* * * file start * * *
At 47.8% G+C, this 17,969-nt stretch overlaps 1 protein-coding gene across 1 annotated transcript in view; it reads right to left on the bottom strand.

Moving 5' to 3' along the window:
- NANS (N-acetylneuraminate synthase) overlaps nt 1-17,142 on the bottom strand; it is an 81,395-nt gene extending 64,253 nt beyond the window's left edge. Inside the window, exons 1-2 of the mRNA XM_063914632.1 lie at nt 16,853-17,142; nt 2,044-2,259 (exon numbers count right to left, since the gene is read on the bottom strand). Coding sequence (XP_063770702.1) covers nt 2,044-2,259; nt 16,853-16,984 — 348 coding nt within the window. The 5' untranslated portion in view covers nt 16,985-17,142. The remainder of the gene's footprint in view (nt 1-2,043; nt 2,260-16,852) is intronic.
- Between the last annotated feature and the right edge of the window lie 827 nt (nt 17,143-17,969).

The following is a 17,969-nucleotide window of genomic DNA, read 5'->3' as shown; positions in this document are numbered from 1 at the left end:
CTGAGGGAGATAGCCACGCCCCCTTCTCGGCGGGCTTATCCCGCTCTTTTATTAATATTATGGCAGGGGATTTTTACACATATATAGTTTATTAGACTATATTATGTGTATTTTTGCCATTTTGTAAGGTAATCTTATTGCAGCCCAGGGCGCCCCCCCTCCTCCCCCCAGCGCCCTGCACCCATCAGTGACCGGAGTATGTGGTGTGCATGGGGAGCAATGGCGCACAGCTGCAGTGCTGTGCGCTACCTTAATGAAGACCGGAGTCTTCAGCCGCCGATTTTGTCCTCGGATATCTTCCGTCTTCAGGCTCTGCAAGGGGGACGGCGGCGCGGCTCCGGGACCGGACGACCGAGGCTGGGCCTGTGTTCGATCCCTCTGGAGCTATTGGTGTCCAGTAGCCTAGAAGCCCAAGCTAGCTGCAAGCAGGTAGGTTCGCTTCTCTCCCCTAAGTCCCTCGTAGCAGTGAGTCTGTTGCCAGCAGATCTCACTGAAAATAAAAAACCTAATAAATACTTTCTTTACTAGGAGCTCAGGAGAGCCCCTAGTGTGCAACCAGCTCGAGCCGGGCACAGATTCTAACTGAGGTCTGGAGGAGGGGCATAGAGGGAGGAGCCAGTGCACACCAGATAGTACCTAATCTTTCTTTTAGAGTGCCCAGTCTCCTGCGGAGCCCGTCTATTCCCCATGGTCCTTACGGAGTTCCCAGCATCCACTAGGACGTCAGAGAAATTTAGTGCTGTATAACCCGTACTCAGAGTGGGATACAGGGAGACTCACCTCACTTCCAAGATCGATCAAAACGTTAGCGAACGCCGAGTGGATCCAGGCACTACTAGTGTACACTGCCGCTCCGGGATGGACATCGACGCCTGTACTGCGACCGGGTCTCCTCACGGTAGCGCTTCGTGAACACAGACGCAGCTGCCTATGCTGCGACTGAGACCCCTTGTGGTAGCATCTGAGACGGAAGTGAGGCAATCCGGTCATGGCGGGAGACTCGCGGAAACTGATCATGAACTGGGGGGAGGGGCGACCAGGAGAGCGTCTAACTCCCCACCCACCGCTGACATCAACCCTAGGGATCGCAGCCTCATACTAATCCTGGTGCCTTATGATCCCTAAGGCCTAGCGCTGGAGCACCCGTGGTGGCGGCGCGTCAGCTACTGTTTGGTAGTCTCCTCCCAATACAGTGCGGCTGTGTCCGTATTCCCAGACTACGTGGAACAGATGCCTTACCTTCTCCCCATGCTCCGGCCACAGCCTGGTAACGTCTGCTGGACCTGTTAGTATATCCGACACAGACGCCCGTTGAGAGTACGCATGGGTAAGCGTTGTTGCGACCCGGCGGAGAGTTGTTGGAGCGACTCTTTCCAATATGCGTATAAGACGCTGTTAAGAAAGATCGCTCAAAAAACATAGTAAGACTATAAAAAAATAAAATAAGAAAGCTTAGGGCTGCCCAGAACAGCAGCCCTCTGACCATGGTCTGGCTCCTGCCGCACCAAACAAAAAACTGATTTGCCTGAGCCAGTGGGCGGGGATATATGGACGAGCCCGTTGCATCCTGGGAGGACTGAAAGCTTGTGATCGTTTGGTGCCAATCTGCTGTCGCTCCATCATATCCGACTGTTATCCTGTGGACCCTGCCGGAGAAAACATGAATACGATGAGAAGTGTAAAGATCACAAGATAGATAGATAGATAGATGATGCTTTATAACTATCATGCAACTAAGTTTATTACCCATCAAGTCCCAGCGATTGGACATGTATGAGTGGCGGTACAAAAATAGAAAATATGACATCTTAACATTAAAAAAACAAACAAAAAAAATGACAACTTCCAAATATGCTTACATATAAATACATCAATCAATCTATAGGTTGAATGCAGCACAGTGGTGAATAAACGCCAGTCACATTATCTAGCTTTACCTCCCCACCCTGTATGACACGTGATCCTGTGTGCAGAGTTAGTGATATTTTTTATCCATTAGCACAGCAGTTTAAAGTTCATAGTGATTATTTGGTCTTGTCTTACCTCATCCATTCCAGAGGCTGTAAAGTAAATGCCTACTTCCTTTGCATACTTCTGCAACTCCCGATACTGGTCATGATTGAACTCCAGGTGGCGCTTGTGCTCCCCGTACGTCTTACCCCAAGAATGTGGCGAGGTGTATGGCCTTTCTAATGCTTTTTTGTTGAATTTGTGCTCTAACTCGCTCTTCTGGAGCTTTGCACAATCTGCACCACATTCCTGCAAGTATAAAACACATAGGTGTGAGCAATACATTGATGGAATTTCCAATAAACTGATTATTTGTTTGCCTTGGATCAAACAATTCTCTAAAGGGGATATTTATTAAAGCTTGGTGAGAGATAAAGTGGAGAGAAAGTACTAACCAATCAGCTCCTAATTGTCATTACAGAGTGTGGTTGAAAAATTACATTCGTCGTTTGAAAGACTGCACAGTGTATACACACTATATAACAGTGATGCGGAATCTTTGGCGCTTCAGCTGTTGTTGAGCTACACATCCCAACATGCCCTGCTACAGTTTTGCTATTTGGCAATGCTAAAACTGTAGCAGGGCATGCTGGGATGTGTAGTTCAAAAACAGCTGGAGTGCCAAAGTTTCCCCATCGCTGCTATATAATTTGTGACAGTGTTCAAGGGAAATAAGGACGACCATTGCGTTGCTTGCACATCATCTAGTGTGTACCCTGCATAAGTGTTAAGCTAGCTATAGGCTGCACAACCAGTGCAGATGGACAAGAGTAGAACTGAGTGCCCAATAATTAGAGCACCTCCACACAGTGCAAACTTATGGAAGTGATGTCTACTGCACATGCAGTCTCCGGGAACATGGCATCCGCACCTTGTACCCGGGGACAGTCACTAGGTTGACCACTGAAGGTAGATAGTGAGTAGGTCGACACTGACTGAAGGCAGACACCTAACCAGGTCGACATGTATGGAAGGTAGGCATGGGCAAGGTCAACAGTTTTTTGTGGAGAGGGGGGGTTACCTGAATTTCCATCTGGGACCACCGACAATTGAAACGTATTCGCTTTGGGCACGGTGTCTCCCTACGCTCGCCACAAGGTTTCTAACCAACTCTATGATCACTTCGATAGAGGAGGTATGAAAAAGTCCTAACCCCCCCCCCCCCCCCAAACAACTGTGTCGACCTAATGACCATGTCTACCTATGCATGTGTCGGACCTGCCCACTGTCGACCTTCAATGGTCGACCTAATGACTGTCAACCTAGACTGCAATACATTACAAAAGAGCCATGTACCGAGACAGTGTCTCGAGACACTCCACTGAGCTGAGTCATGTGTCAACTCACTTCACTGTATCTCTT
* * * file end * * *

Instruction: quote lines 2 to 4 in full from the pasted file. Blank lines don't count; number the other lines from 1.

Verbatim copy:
Moving 5' to 3' along the window:
- NANS (N-acetylneuraminate synthase) overlaps nt 1-17,142 on the bottom strand; it is an 81,395-nt gene extending 64,253 nt beyond the window's left edge. Inside the window, exons 1-2 of the mRNA XM_063914632.1 lie at nt 16,853-17,142; nt 2,044-2,259 (exon numbers count right to left, since the gene is read on the bottom strand). Coding sequence (XP_063770702.1) covers nt 2,044-2,259; nt 16,853-16,984 — 348 coding nt within the window. The 5' untranslated portion in view covers nt 16,985-17,142. The remainder of the gene's footprint in view (nt 1-2,043; nt 2,260-16,852) is intronic.
- Between the last annotated feature and the right edge of the window lie 827 nt (nt 17,143-17,969).